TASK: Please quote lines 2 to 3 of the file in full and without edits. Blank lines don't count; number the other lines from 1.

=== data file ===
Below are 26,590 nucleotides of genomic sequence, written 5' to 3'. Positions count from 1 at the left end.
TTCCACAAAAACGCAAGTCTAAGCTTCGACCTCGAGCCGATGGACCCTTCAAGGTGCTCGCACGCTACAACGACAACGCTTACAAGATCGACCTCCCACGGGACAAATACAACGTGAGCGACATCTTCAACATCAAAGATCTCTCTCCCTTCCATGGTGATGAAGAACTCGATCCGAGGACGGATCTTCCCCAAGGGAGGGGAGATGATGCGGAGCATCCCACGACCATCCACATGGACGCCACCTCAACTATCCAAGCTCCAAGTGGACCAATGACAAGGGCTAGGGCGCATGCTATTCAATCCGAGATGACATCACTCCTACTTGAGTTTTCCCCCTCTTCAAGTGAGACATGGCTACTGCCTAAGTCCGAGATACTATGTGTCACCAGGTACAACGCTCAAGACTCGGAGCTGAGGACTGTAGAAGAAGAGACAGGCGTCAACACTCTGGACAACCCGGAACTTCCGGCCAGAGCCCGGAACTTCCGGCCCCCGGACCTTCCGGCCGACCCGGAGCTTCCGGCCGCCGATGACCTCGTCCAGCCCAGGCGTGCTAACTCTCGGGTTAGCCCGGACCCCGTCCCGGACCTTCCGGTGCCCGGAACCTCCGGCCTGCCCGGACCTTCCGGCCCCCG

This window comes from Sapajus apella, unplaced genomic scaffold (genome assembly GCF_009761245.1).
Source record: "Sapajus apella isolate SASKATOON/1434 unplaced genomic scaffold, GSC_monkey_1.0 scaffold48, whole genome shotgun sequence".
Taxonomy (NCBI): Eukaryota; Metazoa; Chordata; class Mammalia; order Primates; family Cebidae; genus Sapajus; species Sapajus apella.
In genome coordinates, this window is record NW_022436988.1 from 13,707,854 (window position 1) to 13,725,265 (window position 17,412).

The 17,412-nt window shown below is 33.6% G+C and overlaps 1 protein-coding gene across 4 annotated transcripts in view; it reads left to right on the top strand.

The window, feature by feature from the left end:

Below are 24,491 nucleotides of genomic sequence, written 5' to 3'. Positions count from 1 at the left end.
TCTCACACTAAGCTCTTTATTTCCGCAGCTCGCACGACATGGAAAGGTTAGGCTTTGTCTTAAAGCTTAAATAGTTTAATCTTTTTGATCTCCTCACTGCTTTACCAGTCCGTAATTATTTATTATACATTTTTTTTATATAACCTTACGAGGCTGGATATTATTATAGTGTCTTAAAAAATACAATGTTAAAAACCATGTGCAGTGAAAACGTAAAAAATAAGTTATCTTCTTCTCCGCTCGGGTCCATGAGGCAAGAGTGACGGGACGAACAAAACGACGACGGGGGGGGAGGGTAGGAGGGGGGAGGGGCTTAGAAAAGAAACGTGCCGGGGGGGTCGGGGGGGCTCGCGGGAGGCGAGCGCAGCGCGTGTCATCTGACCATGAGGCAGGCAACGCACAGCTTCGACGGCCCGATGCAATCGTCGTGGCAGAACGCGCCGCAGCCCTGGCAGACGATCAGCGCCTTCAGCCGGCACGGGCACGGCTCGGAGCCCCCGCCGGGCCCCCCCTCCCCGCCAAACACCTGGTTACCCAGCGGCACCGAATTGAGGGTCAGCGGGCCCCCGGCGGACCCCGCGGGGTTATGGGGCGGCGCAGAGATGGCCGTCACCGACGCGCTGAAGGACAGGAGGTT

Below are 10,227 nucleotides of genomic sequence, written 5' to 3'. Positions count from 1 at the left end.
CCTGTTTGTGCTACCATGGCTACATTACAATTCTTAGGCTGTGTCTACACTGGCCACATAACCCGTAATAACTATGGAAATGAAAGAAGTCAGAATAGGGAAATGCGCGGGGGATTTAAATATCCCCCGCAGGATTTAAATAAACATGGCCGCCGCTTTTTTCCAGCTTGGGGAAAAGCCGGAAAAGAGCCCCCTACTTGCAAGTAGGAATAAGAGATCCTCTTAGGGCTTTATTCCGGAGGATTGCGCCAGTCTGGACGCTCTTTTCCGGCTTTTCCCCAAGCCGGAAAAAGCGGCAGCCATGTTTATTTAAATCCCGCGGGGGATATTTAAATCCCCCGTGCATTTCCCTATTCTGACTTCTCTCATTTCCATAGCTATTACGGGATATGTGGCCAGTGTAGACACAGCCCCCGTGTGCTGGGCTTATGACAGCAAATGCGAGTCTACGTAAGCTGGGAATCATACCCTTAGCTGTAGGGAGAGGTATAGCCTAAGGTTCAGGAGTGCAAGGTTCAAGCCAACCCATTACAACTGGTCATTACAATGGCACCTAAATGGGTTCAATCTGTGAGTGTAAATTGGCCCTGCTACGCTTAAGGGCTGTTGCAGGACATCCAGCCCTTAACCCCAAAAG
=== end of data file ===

TTCCACAAAAACGCAAGTCTAAGCTTCGACCTCGAGCCGATGGACCCTTCAAGGTGCTCGCACGCTACAACGACAACGCTTACAAGATCGACCTCCCACGGGACAAATACAACGTGAGCGACATCTTCAACATCAAAGATCTCTCTCCCTTCCATGGTGATGAAGAACTCGATCCGAGGACGGATCTTCCCCAAGGGAGGGGAGATGATGCGGAGCATCCCACGACCATCCACATGGACGCCACCTCAACTATCCAAGCTCCAAGTGGACCAATGACAAGGGCTAGGGCGCATGCTATTCAATCCGAGATGACATCACTCCTACTTGAGTTTTCCCCCTCTTCAAGTGAGACATGGCTACTGCCTAAGTCCGAGATACTATGTGTCACCAGGTACAACGCTCAAGACTCGGAGCTGAGGACTGTAGAAGAAGAGACAGGCGTCAACACTCTGGACAACCCGGAACTTCCGGCCAGAGCCCGGAACTTCCGGCCCCCGGACCTTCCGGCCGACCCGGAGCTTCCGGCCGCCGATGACCTCGTCCAGCCCAGGCGTGCTAACTCTCGGGTTAGCCCGGACCCCGTCCCGGACCTTCCGGTGCCCGGAACCTCCGGCCTGCCCGGACCTTCCGGCCCCCG

This window comes from Sapajus apella, unplaced genomic scaffold (genome assembly GCF_009761245.1).